Expert Suggests Ways to Talk About ‘Sexting’ With Your Child


Having an open conversation with your child about sex may seem awkward, but it is more than a necessity. Parents often feel ashamed and embarrassed while talking about it to their children, especially for the first time. However, it’s very crucial for you as a parent to educate your child on sex to ensure their well-being. Conveying the right and healthy conversation regarding sexual necessities is important, especially during this digital age where teens often engage in sexting.

In fact, a study by the National Library of Medicine 2017 revealed that around 40.5% of male teens and 30.6% of females have engaged in sexual conversation. And the numbers keep on rising. Speaking on the subject, Pediatrician and Adolescent Medicine Specialist Dr. Hina Talib shared an Instagram post about the ways to help you navigate a successful conversation on sexting with your child.

  1. Start the conversation early: Start talking about what a healthy relationship looks like. It’s important to speak to them about consent and how to be a good digital citizen without mentioning the subject of sexting
  2. Brainstorm with your child:You can talk about all the possibilities one can face regarding sex and brainstorm ways to say no. And to make your kid feel more comfortable, it’s essential to deflect the request with humour.
  3. Calm down:If your child is engaged in sexting and has been sharing or receiving nudes, you don’t need to panic. Calm down and regain your composure before you say anything to them. If you overreact, your child will feel ashamed, which can severely harm them in the future.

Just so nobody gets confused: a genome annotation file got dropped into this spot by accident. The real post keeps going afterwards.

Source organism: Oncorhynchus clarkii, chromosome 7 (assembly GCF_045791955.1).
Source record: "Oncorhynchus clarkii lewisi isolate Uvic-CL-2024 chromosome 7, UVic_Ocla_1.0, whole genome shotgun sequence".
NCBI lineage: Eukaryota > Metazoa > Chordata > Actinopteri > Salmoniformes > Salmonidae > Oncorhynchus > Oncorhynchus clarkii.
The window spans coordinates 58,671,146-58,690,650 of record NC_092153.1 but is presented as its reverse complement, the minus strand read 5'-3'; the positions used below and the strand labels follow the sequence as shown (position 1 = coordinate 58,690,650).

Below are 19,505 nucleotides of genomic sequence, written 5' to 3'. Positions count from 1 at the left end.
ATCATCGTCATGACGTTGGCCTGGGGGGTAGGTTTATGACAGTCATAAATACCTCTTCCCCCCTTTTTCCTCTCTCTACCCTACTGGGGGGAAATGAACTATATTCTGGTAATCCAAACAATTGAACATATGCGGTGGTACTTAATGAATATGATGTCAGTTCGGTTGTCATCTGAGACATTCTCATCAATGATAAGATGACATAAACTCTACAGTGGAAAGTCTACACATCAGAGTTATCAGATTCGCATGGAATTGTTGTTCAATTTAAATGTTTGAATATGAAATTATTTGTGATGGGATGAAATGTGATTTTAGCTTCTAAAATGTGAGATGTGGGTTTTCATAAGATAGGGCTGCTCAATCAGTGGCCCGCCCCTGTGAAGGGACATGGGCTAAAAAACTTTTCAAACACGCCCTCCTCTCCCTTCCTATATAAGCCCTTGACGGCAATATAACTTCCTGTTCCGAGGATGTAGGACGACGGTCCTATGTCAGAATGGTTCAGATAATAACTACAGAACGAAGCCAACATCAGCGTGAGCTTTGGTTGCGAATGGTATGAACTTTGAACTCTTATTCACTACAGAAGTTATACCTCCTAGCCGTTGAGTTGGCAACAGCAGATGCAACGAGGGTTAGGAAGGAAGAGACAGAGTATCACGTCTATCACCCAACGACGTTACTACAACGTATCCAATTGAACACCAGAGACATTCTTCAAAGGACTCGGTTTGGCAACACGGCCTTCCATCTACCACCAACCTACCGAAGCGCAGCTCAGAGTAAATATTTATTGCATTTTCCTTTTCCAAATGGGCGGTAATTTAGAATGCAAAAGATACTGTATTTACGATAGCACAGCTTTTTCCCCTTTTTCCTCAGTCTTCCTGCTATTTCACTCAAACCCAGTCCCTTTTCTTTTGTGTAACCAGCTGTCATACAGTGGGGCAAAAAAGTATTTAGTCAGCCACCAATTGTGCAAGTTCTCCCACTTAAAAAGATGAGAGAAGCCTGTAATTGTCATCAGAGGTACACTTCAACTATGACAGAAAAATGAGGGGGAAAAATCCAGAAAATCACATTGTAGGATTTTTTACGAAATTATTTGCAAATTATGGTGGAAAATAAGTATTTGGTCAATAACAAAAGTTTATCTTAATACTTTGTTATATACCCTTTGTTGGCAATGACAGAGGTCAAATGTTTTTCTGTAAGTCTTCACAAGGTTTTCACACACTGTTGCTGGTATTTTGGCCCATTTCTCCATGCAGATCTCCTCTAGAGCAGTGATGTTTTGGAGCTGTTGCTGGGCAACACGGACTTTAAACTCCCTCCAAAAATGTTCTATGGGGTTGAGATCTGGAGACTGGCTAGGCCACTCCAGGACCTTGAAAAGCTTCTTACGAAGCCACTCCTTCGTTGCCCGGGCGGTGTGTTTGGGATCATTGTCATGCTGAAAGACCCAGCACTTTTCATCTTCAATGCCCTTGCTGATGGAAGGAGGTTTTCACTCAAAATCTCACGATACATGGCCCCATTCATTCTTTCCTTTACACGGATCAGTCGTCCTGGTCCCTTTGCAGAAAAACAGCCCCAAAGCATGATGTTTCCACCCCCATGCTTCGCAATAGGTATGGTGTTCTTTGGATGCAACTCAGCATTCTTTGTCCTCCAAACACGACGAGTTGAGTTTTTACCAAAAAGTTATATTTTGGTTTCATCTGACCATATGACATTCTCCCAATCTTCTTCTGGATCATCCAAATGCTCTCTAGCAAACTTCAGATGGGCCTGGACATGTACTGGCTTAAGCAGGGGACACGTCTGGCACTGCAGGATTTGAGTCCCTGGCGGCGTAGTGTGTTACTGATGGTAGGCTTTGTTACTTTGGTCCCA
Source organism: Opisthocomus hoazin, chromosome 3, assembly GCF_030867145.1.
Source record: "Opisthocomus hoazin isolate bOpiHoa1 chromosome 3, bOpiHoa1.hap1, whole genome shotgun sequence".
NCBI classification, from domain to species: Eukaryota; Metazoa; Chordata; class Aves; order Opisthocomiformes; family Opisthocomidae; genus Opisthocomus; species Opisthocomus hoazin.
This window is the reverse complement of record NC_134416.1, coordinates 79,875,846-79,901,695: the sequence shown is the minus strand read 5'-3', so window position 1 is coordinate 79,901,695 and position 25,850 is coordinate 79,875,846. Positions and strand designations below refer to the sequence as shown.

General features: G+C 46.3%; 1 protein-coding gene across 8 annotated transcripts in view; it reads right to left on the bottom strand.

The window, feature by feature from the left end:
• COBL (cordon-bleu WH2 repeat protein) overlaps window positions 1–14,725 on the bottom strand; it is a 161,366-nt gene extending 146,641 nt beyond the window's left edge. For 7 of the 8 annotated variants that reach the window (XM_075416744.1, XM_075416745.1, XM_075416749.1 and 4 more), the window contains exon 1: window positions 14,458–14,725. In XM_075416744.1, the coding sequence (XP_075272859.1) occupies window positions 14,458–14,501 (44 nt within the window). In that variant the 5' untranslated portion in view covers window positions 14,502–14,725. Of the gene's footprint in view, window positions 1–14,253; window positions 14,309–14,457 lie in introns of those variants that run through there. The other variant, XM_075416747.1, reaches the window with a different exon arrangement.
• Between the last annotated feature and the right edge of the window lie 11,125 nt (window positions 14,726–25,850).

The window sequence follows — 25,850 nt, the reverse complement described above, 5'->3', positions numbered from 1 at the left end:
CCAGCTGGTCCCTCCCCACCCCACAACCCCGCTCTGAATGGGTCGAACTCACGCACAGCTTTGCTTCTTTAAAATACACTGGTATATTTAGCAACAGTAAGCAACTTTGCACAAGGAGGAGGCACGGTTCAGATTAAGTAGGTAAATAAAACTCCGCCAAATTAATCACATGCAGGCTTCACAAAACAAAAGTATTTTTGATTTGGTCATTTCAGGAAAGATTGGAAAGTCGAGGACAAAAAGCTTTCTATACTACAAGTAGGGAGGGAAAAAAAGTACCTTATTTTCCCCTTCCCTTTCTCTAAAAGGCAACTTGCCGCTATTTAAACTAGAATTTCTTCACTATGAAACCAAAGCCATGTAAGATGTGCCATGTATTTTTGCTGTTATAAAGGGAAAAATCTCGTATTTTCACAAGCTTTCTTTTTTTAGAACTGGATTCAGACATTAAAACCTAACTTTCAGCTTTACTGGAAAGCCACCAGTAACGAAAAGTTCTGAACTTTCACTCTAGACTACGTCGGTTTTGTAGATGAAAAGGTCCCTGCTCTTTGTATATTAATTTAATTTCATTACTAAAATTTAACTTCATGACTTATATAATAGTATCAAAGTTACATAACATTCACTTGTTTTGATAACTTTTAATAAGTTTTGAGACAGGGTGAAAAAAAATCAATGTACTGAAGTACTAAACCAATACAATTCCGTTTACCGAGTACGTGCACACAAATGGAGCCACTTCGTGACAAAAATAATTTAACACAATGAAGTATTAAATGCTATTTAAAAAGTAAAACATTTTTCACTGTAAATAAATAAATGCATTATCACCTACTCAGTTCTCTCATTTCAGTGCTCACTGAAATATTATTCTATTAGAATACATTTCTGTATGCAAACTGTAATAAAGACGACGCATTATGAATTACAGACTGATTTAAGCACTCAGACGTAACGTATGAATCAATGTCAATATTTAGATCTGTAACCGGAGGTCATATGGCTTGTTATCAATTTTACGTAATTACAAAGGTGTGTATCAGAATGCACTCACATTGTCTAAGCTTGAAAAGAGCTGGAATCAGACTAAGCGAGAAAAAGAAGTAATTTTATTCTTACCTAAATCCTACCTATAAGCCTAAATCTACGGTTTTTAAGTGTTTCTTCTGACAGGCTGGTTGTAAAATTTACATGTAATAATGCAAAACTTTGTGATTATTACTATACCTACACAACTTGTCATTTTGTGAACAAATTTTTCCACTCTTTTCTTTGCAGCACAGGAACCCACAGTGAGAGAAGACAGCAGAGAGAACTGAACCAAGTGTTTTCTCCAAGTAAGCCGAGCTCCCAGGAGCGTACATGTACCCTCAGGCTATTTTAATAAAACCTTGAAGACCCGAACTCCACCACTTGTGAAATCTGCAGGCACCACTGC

4. Do scenario planning: Try to make things as normal as possible, like playing a game of what-ifs with your child, asking them what they would do if they received a sext or someone pressured them for nudes.
  5. Make it about someone else: If you hear anywhere about a minor charged with possession of child pornography, use that as an example and raise the issue with your child.
  6. Delete: If your child has nude photos of themselves or any minor on their phones, explain why the picture needs to be deleted, but be careful with your words and tone.
  7. Designate a proxy: If you have a troubled or complicated relationship with your teen, it would be best to bring in another adult and convey all your concerns to them. And then, let them talk to your child if they are comfortable.

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